Economists were expecting a .05 increase in the Consumer Price Index for August, 2012 and were a bit surprised when their estimates were exceeded. According to the United States Labor Department, the number reported on September 14th, 2012 was twenty percent higher at 0.6 percent. This was the largest increase recorded in three years.
However, economists were quick to point out that gasoline prices accounted for a full 80 percent of the increase and by mid-September were already headed back down. In fact, gas prices jumped by the highest amount since June 2010.
The less volatile components of the CPI rose at a very small rate – increasing by only 0.1 percent. This core CPI, which excludes energy and food had an annual August 2012 to August 2012 of 1.7 percent which was well within the Federal Reserve’s target for core inflation of 2.0 percent.
This means that yesterday’s announcement of further easing of credit by the Federal Reserve will not be rescinded as QE3 is hoped to stimulate the economy. When announced yesterday, QE3 was the main cause of the stock market advancing sharply.
Chairman of the Federal Reserve Ben Bernanke stated his belief that inflation would continue to be close to the target of the Federal Reserve explaining that longer-term inflation expectations currently are very stable and are forecast to remain that way.
Overall inflation for August 2012 was defined by a 9.0 percent increase in gasoline prices, on the heels of a 3.0 percent increase in July. Gulf of Mexico storms, broken pipelines and refineries switching to winter blend gasoline were all part of the perfect storm leading to budget busting increases at the gas pump. The average gallon of gas rose by 28 cents in August, impacting household budgets. However, gas prices are showing signs of falling – how much remains to be seen.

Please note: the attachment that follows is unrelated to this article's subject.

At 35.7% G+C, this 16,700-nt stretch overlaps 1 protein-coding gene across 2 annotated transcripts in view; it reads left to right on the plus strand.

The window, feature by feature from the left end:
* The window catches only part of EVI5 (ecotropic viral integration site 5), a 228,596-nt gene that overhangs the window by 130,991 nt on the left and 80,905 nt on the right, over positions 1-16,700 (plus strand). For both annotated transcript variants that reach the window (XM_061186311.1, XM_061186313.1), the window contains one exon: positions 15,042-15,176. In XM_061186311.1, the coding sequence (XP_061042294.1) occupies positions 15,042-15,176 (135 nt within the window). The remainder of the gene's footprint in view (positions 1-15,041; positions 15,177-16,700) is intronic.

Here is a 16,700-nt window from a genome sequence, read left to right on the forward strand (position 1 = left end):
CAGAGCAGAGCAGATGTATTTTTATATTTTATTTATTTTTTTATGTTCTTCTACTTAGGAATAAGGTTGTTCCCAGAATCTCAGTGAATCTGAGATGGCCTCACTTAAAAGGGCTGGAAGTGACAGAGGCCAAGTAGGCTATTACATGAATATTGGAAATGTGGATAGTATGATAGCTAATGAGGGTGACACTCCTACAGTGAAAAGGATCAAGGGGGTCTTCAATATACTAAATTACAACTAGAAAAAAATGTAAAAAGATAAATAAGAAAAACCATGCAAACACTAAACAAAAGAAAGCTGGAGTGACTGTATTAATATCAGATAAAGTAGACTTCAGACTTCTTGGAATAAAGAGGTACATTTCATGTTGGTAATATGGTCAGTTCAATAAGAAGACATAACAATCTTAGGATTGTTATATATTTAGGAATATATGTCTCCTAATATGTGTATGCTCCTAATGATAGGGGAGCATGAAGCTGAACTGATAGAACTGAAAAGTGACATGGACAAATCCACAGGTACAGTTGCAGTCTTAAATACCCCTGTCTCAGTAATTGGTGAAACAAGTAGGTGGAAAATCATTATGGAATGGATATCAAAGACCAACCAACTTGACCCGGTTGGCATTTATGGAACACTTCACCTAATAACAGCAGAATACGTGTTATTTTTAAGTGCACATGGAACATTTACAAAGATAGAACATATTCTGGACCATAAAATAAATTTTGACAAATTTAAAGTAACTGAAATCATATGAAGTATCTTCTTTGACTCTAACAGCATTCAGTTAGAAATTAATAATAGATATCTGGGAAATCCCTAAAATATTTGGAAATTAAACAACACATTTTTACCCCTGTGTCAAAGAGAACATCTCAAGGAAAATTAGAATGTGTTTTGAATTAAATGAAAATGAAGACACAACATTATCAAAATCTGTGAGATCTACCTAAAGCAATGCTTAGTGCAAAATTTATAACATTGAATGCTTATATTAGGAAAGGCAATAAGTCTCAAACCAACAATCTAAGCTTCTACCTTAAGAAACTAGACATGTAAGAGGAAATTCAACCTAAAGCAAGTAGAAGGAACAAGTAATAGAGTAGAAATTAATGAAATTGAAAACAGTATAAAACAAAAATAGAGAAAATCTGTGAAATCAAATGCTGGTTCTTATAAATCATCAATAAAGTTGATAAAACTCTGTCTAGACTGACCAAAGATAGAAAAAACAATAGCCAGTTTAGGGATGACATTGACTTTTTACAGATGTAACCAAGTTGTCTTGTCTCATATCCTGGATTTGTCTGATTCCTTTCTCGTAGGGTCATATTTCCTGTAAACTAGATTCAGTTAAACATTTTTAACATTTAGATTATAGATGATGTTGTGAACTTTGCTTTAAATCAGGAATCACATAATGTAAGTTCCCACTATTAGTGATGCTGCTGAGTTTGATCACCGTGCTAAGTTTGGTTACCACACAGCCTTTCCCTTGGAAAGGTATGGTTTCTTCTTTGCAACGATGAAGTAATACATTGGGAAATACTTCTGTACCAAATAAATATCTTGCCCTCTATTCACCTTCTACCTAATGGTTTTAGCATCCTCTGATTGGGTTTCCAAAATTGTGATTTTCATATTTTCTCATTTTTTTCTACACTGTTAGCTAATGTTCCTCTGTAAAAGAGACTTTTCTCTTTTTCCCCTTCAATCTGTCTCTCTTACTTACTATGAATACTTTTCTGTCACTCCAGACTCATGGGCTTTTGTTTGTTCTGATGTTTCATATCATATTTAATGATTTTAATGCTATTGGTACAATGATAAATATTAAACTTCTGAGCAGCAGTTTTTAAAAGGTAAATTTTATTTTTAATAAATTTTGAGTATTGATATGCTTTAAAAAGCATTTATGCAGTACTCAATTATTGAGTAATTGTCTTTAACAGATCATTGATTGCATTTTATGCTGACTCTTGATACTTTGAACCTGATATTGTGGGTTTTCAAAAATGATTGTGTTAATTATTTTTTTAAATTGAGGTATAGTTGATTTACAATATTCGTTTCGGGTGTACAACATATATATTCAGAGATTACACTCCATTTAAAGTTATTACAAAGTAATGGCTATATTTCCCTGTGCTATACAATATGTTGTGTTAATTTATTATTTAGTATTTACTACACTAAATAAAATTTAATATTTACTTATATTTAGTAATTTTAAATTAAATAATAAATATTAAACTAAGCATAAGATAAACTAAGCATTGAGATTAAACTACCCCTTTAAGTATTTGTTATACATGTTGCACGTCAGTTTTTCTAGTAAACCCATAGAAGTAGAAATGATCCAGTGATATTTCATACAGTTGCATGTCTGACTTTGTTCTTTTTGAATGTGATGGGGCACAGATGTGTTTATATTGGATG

Food prices rose by 0.2 percent following a July 2012 increase of 0.1 percent. Economists are predicting that food prices will rise greatly as a result of this year’s drought in the United States that has already pushed the price of corn and soybeans much higher. It takes several months for these major agricultural staples to work their price increases through the food chain.
Following five straight months of increases, clothing prices fell by 0.5 percent giving consumers a break on back-to-school shopping.
New cars rose by 0.2 percent following a 0.1 percent dip in July and used motor vehicles fell by 0.9 percent, following a 0.5 percent fall in July.
The cost of housing increased by 0.3 percent, the biggest increase since November, 2008.
For the 12 month period ending August, 2012 the core CPI rose by 1.9 percent. This was the smallest increase since July of 2011.